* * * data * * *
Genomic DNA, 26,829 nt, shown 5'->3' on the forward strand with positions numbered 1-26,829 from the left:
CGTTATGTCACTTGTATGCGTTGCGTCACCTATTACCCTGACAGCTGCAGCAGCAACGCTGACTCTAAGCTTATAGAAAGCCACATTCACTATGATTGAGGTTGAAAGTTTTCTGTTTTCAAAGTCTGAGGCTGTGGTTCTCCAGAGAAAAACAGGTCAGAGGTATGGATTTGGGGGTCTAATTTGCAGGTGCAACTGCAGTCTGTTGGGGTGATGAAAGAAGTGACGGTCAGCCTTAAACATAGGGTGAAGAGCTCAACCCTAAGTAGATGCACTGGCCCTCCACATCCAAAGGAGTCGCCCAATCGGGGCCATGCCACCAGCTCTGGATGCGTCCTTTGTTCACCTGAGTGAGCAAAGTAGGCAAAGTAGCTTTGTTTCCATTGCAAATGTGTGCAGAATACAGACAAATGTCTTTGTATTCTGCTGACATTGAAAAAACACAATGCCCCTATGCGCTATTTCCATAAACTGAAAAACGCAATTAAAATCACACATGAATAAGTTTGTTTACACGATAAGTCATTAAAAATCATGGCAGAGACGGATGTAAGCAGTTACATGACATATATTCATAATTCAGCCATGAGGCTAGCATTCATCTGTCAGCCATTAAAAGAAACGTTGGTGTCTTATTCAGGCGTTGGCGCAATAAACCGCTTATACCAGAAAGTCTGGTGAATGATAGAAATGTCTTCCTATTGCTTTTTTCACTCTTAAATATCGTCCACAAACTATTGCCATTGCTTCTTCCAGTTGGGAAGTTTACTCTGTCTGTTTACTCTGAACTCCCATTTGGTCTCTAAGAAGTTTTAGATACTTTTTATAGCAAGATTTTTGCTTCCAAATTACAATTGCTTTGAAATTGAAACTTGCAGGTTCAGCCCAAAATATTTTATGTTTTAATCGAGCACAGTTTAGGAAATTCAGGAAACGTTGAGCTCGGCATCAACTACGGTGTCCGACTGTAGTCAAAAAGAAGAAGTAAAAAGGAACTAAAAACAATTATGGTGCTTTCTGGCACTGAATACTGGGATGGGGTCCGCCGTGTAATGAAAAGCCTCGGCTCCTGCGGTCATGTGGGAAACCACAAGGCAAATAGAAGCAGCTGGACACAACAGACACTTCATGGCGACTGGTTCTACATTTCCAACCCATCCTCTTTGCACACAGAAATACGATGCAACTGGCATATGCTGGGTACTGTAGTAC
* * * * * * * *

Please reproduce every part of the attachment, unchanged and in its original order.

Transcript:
Genomic DNA, 26,829 nt, shown 5'->3' on the forward strand with positions numbered 1-26,829 from the left:
CGTTATGTCACTTGTATGCGTTGCGTCACCTATTACCCTGACAGCTGCAGCAGCAACGCTGACTCTAAGCTTATAGAAAGCCACATTCACTATGATTGAGGTTGAAAGTTTTCTGTTTTCAAAGTCTGAGGCTGTGGTTCTCCAGAGAAAAACAGGTCAGAGGTATGGATTTGGGGGTCTAATTTGCAGGTGCAACTGCAGTCTGTTGGGGTGATGAAAGAAGTGACGGTCAGCCTTAAACATAGGGTGAAGAGCTCAACCCTAAGTAGATGCACTGGCCCTCCACATCCAAAGGAGTCGCCCAATCGGGGCCATGCCACCAGCTCTGGATGCGTCCTTTGTTCACCTGAGTGAGCAAAGTAGGCAAAGTAGCTTTGTTTCCATTGCAAATGTGTGCAGAATACAGACAAATGTCTTTGTATTCTGCTGACATTGAAAAAACACAATGCCCCTATGCGCTATTTCCATAAACTGAAAAACGCAATTAAAATCACACATGAATAAGTTTGTTTACACGATAAGTCATTAAAAATCATGGCAGAGACGGATGTAAGCAGTTACATGACATATATTCATAATTCAGCCATGAGGCTAGCATTCATCTGTCAGCCATTAAAAGAAACGTTGGTGTCTTATTCAGGCGTTGGCGCAATAAACCGCTTATACCAGAAAGTCTGGTGAATGATAGAAATGTCTTCCTATTGCTTTTTTCACTCTTAAATATCGTCCACAAACTATTGCCATTGCTTCTTCCAGTTGGGAAGTTTACTCTGTCTGTTTACTCTGAACTCCCATTTGGTCTCTAAGAAGTTTTAGATACTTTTTATAGCAAGATTTTTGCTTCCAAATTACAATTGCTTTGAAATTGAAACTTGCAGGTTCAGCCCAAAATATTTTATGTTTTAATCGAGCACAGTTTAGGAAATTCAGGAAACGTTGAGCTCGGCATCAACTACGGTGTCCGACTGTAGTCAAAAAGAAGAAGTAAAAAGGAACTAAAAACAATTATGGTGCTTTCTGGCACTGAATACTGGGATGGGGTCCGCCGTGTAATGAAAAGCCTCGGCTCCTGCGGTCATGTGGGAAACCACAAGGCAAATAGAAGCAGCTGGACACAACAGACACTTCATGGCGACTGGTTCTACATTTCCAACCCATCCTCTTTGCACACAGAAATACGATGCAACTGGCATATGCTGGGTACTGTAGTAC